Civic Virtue: Teach Our Children
Of the approximately 225 million Americans eligible to vote in a presidential election, only about a quarter cast their ballots for Donald Trump. And almost half did not vote at all.
All eligible Americans have not only a fundamental right to vote, but a fundamental obligation as well. Is the Australian model--making voting a requirement of citizenship--something to consider? We don't know, but worth thinking about. We also know that any and all efforts to suppress or restrict voting are untenable and need to be resoundingly rejected by legislatures and, if necessary, the courts. The integrity of the vote is not the problem. Engagement is.
But don't our responsibilities as citizens go beyond voting?
Let's think about civics. It's not taught much anymore. The consequence is that immigrants applying for citizenship know more than our children about what it means to be an American citizen--not only the rights but also the responsibilities. Civics needs to be restored, urgently, to the curricula of our primary and secondary schools. Some people are trying to help. Justice O'Connor started iCivics to provide kids with an understanding of our government and encouraging engagement. Generation Citizen provides students, particularly in disadvantaged schools, with a drivers ed course for civic engagement, emphasizing the importance of getting involved at the local level. But that's not enough.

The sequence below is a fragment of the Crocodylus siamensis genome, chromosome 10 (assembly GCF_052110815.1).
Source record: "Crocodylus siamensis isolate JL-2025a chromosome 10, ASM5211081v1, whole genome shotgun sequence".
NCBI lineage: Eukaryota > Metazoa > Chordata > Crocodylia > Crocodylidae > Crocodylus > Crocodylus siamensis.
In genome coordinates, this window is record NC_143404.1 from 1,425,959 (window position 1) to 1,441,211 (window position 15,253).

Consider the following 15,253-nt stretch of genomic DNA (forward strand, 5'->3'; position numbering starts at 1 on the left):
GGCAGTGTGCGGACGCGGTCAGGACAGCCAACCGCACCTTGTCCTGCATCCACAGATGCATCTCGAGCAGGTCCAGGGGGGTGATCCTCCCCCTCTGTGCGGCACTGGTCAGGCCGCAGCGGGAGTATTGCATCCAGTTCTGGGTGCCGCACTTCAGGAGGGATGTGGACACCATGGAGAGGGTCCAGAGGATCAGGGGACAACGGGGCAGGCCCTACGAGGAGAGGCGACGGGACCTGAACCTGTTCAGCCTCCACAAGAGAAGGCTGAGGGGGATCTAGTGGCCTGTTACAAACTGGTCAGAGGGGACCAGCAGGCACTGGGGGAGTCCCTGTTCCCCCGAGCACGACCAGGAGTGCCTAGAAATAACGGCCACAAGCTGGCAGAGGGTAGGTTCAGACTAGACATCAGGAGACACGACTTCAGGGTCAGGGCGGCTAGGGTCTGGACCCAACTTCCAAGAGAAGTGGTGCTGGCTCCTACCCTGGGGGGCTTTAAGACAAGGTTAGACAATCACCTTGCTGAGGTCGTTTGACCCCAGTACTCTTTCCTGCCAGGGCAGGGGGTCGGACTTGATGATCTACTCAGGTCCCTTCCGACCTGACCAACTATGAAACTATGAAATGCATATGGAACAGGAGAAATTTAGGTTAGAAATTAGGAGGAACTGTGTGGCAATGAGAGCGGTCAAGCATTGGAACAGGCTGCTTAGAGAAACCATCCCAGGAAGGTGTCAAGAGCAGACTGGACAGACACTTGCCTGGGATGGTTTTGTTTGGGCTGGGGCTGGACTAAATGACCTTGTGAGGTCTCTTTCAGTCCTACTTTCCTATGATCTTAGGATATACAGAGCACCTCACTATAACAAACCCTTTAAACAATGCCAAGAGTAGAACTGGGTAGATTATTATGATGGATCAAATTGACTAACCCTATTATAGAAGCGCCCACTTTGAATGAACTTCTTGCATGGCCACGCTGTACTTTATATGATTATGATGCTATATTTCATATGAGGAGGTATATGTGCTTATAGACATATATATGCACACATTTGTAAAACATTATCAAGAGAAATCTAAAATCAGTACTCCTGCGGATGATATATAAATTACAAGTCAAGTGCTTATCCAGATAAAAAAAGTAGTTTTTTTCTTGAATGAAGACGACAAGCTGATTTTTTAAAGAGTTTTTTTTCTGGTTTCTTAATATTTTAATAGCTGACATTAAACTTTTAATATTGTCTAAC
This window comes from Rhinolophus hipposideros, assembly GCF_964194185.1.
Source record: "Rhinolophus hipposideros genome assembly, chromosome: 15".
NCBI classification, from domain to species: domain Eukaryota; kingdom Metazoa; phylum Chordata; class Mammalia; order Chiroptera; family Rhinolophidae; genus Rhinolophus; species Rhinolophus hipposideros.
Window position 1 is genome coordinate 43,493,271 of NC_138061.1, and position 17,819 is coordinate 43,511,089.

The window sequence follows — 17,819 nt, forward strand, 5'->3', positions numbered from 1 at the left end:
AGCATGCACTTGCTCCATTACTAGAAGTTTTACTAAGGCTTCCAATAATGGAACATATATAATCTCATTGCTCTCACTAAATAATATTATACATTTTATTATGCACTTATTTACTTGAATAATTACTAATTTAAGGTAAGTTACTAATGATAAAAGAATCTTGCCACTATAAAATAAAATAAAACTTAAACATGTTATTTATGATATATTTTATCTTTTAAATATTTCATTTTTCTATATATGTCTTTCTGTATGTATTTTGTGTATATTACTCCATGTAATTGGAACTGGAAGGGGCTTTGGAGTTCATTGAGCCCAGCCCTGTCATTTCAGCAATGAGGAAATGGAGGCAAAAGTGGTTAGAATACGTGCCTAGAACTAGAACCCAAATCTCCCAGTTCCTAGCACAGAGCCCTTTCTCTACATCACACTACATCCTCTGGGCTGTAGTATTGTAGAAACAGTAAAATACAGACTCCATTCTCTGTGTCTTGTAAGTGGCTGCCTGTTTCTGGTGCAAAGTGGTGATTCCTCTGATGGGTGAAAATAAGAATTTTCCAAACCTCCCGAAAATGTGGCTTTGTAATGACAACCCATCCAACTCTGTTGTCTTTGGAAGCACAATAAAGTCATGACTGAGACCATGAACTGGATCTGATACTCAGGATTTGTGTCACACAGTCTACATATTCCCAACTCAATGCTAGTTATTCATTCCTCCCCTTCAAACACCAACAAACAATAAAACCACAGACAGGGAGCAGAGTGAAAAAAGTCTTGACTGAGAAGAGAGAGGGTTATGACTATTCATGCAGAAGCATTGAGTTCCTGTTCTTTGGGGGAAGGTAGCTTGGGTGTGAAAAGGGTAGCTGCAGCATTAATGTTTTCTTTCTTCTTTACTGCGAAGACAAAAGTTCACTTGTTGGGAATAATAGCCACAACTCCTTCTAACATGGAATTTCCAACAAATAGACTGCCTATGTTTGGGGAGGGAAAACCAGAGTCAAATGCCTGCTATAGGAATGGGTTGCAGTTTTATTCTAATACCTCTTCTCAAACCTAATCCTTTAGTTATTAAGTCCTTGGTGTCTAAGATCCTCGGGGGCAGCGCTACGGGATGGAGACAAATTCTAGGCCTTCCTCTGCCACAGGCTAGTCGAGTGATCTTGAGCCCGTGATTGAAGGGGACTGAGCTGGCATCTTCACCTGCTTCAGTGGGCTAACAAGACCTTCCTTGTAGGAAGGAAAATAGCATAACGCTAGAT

That made us think--what could we do? Housing, Education. Hunger. The problems are so large, and we are so small. But, like all politics, these issues are local and we need to start thinking more about what we can do to influence outcomes by actively supporting local politicians who are aligned with our views. Mayors, council people, representatives--we need to know more and do more. And we, all of us, need to vote.